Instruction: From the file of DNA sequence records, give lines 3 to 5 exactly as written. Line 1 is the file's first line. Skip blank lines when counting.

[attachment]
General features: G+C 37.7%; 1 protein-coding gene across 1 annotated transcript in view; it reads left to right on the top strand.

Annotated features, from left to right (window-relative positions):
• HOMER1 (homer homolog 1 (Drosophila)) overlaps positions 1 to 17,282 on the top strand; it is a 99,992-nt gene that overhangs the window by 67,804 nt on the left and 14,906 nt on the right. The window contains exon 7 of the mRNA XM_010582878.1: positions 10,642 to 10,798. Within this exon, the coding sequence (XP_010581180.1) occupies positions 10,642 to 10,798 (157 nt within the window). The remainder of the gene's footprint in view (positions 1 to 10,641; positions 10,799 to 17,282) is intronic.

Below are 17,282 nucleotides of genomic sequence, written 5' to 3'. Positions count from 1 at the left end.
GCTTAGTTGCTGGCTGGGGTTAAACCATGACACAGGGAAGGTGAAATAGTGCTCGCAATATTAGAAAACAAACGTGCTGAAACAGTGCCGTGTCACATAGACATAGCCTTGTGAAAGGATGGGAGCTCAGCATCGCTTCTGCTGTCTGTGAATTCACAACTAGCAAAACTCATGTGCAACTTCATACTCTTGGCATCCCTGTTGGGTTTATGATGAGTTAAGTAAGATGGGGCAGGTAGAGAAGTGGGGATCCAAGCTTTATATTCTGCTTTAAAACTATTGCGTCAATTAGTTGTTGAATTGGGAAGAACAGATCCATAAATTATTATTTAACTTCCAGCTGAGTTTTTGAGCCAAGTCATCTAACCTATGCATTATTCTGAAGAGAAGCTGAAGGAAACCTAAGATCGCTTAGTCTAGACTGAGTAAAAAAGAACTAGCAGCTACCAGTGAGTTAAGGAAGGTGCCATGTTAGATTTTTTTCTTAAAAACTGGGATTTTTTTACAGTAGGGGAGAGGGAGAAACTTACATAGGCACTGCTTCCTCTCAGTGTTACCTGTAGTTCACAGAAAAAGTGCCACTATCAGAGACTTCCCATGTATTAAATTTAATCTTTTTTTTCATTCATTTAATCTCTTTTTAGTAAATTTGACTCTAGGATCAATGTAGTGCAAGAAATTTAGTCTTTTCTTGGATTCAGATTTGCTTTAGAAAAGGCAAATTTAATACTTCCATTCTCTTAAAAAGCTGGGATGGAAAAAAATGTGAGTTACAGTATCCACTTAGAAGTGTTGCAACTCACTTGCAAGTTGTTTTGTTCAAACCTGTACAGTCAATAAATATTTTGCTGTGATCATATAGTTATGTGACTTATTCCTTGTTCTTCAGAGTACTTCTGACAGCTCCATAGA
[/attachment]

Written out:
• HOMER1 (homer homolog 1 (Drosophila)) overlaps positions 1 to 17,282 on the top strand; it is a 99,992-nt gene that overhangs the window by 67,804 nt on the left and 14,906 nt on the right. The window contains exon 7 of the mRNA XM_010582878.1: positions 10,642 to 10,798. Within this exon, the coding sequence (XP_010581180.1) occupies positions 10,642 to 10,798 (157 nt within the window). The remainder of the gene's footprint in view (positions 1 to 10,641; positions 10,799 to 17,282) is intronic.

Below are 17,282 nucleotides of genomic sequence, written 5' to 3'. Positions count from 1 at the left end.
GCTTAGTTGCTGGCTGGGGTTAAACCATGACACAGGGAAGGTGAAATAGTGCTCGCAATATTAGAAAACAAACGTGCTGAAACAGTGCCGTGTCACATAGACATAGCCTTGTGAAAGGATGGGAGCTCAGCATCGCTTCTGCTGTCTGTGAATTCACAACTAGCAAAACTCATGTGCAACTTCATACTCTTGGCATCCCTGTTGGGTTTATGATGAGTTAAGTAAGATGGGGCAGGTAGAGAAGTGGGGATCCAAGCTTTATATTCTGCTTTAAAACTATTGCGTCAATTAGTTGTTGAATTGGGAAGAACAGATCCATAAATTATTATTTAACTTCCAGCTGAGTTTTTGAGCCAAGTCATCTAACCTATGCATTATTCTGAAGAGAAGCTGAAGGAAACCTAAGATCGCTTAGTCTAGACTGAGTAAAAAAGAACTAGCAGCTACCAGTGAGTTAAGGAAGGTGCCATGTTAGATTTTTTTCTTAAAAACTGGGATTTTTTTACAGTAGGGGAGAGGGAGAAACTTACATAGGCACTGCTTCCTCTCAGTGTTACCTGTAGTTCACAGAAAAAGTGCCACTATCAGAGACTTCCCATGTATTAAATTTAATCTTTTTTTTCATTCATTTAATCTCTTTTTAGTAAATTTGACTCTAGGATCAATGTAGTGCAAGAAATTTAGTCTTTTCTTGGATTCAGATTTGCTTTAGAAAAGGCAAATTTAATACTTCCATTCTCTTAAAAAGCTGGGATGGAAAAAAATGTGAGTTACAGTATCCACTTAGAAGTGTTGCAACTCACTTGCAAGTTGTTTTGTTCAAACCTGTACAGTCAATAAATATTTTGCTGTGATCATATAGTTATGTGACTTATTCCTTGTTCTTCAGAGTACTTCTGACAGCTCCATAGA